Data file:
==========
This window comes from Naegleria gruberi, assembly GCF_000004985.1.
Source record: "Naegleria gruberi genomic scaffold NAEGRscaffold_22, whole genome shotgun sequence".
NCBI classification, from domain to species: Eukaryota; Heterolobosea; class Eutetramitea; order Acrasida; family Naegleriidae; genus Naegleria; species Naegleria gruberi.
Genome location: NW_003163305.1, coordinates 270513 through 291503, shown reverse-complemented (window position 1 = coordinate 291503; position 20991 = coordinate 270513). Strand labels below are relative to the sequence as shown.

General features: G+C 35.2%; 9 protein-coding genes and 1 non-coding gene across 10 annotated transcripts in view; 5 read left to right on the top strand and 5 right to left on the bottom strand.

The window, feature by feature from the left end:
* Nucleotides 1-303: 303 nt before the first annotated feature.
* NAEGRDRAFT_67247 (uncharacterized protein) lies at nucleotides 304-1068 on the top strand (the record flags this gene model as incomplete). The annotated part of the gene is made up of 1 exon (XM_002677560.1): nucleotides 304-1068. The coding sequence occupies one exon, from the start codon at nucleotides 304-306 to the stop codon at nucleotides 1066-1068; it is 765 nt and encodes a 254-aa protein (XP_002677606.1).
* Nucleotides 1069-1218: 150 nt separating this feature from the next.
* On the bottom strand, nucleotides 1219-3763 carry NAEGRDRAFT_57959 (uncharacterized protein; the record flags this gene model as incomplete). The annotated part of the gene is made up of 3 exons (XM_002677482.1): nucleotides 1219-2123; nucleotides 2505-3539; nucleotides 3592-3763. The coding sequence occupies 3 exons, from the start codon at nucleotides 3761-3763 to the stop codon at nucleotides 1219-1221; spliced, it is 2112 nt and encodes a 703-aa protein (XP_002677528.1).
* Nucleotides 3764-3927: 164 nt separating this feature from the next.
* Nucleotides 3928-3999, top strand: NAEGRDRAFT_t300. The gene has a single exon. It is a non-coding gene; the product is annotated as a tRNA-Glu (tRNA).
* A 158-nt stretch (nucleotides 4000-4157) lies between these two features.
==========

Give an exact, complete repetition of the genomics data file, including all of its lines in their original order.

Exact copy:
This window comes from Naegleria gruberi, assembly GCF_000004985.1.
Source record: "Naegleria gruberi genomic scaffold NAEGRscaffold_22, whole genome shotgun sequence".
NCBI classification, from domain to species: Eukaryota; Heterolobosea; class Eutetramitea; order Acrasida; family Naegleriidae; genus Naegleria; species Naegleria gruberi.
Genome location: NW_003163305.1, coordinates 270513 through 291503, shown reverse-complemented (window position 1 = coordinate 291503; position 20991 = coordinate 270513). Strand labels below are relative to the sequence as shown.

General features: G+C 35.2%; 9 protein-coding genes and 1 non-coding gene across 10 annotated transcripts in view; 5 read left to right on the top strand and 5 right to left on the bottom strand.

The window, feature by feature from the left end:
* Nucleotides 1-303: 303 nt before the first annotated feature.
* NAEGRDRAFT_67247 (uncharacterized protein) lies at nucleotides 304-1068 on the top strand (the record flags this gene model as incomplete). The annotated part of the gene is made up of 1 exon (XM_002677560.1): nucleotides 304-1068. The coding sequence occupies one exon, from the start codon at nucleotides 304-306 to the stop codon at nucleotides 1066-1068; it is 765 nt and encodes a 254-aa protein (XP_002677606.1).
* Nucleotides 1069-1218: 150 nt separating this feature from the next.
* On the bottom strand, nucleotides 1219-3763 carry NAEGRDRAFT_57959 (uncharacterized protein; the record flags this gene model as incomplete). The annotated part of the gene is made up of 3 exons (XM_002677482.1): nucleotides 1219-2123; nucleotides 2505-3539; nucleotides 3592-3763. The coding sequence occupies 3 exons, from the start codon at nucleotides 3761-3763 to the stop codon at nucleotides 1219-1221; spliced, it is 2112 nt and encodes a 703-aa protein (XP_002677528.1).
* Nucleotides 3764-3927: 164 nt separating this feature from the next.
* Nucleotides 3928-3999, top strand: NAEGRDRAFT_t300. The gene has a single exon. It is a non-coding gene; the product is annotated as a tRNA-Glu (tRNA).
* A 158-nt stretch (nucleotides 4000-4157) lies between these two features.